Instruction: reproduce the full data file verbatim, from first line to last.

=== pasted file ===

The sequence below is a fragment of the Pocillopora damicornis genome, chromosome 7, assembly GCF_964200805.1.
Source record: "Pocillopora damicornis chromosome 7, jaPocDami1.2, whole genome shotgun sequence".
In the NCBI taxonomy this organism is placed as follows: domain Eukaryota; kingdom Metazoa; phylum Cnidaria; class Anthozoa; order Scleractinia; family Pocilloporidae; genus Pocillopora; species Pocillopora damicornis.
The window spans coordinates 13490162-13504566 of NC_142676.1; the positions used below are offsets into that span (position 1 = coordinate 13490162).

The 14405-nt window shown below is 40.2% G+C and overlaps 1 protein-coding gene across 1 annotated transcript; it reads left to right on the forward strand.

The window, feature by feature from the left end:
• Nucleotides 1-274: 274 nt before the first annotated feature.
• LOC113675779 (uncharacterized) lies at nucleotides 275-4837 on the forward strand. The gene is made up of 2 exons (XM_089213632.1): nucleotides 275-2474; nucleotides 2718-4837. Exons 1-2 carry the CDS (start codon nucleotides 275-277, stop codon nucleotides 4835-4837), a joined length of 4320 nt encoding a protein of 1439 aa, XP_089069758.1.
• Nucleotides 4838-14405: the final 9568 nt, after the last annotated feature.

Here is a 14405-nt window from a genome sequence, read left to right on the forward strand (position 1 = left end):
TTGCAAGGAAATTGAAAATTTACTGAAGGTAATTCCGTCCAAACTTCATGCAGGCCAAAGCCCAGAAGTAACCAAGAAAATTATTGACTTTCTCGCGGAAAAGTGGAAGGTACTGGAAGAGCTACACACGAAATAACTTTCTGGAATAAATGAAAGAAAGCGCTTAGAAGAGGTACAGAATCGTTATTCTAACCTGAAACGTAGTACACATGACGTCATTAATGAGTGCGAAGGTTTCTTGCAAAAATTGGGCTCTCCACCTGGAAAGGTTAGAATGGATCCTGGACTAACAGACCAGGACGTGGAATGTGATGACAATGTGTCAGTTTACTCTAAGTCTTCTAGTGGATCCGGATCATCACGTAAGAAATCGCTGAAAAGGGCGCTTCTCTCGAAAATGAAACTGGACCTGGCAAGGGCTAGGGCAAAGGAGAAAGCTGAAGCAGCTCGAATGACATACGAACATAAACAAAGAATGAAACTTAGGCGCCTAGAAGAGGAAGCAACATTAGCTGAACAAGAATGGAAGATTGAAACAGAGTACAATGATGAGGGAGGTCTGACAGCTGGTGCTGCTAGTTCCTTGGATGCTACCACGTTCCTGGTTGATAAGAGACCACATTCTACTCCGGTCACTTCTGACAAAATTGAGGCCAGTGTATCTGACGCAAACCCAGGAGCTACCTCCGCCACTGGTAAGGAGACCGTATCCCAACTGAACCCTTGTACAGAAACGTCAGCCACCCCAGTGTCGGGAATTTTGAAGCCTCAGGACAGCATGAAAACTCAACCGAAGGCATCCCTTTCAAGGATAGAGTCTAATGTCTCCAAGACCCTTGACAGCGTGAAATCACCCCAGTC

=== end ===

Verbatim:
The sequence below is a fragment of the Pocillopora damicornis genome, chromosome 7, assembly GCF_964200805.1.
Source record: "Pocillopora damicornis chromosome 7, jaPocDami1.2, whole genome shotgun sequence".
In the NCBI taxonomy this organism is placed as follows: domain Eukaryota; kingdom Metazoa; phylum Cnidaria; class Anthozoa; order Scleractinia; family Pocilloporidae; genus Pocillopora; species Pocillopora damicornis.
The window spans coordinates 13490162-13504566 of NC_142676.1; the positions used below are offsets into that span (position 1 = coordinate 13490162).

The 14405-nt window shown below is 40.2% G+C and overlaps 1 protein-coding gene across 1 annotated transcript; it reads left to right on the forward strand.

The window, feature by feature from the left end:
• Nucleotides 1-274: 274 nt before the first annotated feature.
• LOC113675779 (uncharacterized) lies at nucleotides 275-4837 on the forward strand. The gene is made up of 2 exons (XM_089213632.1): nucleotides 275-2474; nucleotides 2718-4837. Exons 1-2 carry the CDS (start codon nucleotides 275-277, stop codon nucleotides 4835-4837), a joined length of 4320 nt encoding a protein of 1439 aa, XP_089069758.1.
• Nucleotides 4838-14405: the final 9568 nt, after the last annotated feature.

Here is a 14405-nt window from a genome sequence, read left to right on the forward strand (position 1 = left end):
TTGCAAGGAAATTGAAAATTTACTGAAGGTAATTCCGTCCAAACTTCATGCAGGCCAAAGCCCAGAAGTAACCAAGAAAATTATTGACTTTCTCGCGGAAAAGTGGAAGGTACTGGAAGAGCTACACACGAAATAACTTTCTGGAATAAATGAAAGAAAGCGCTTAGAAGAGGTACAGAATCGTTATTCTAACCTGAAACGTAGTACACATGACGTCATTAATGAGTGCGAAGGTTTCTTGCAAAAATTGGGCTCTCCACCTGGAAAGGTTAGAATGGATCCTGGACTAACAGACCAGGACGTGGAATGTGATGACAATGTGTCAGTTTACTCTAAGTCTTCTAGTGGATCCGGATCATCACGTAAGAAATCGCTGAAAAGGGCGCTTCTCTCGAAAATGAAACTGGACCTGGCAAGGGCTAGGGCAAAGGAGAAAGCTGAAGCAGCTCGAATGACATACGAACATAAACAAAGAATGAAACTTAGGCGCCTAGAAGAGGAAGCAACATTAGCTGAACAAGAATGGAAGATTGAAACAGAGTACAATGATGAGGGAGGTCTGACAGCTGGTGCTGCTAGTTCCTTGGATGCTACCACGTTCCTGGTTGATAAGAGACCACATTCTACTCCGGTCACTTCTGACAAAATTGAGGCCAGTGTATCTGACGCAAACCCAGGAGCTACCTCCGCCACTGGTAAGGAGACCGTATCCCAACTGAACCCTTGTACAGAAACGTCAGCCACCCCAGTGTCGGGAATTTTGAAGCCTCAGGACAGCATGAAAACTCAACCGAAGGCATCCCTTTCAAGGATAGAGTCTAATGTCTCCAAGACCCTTGACAGCGTGAAATCACCCCAGTC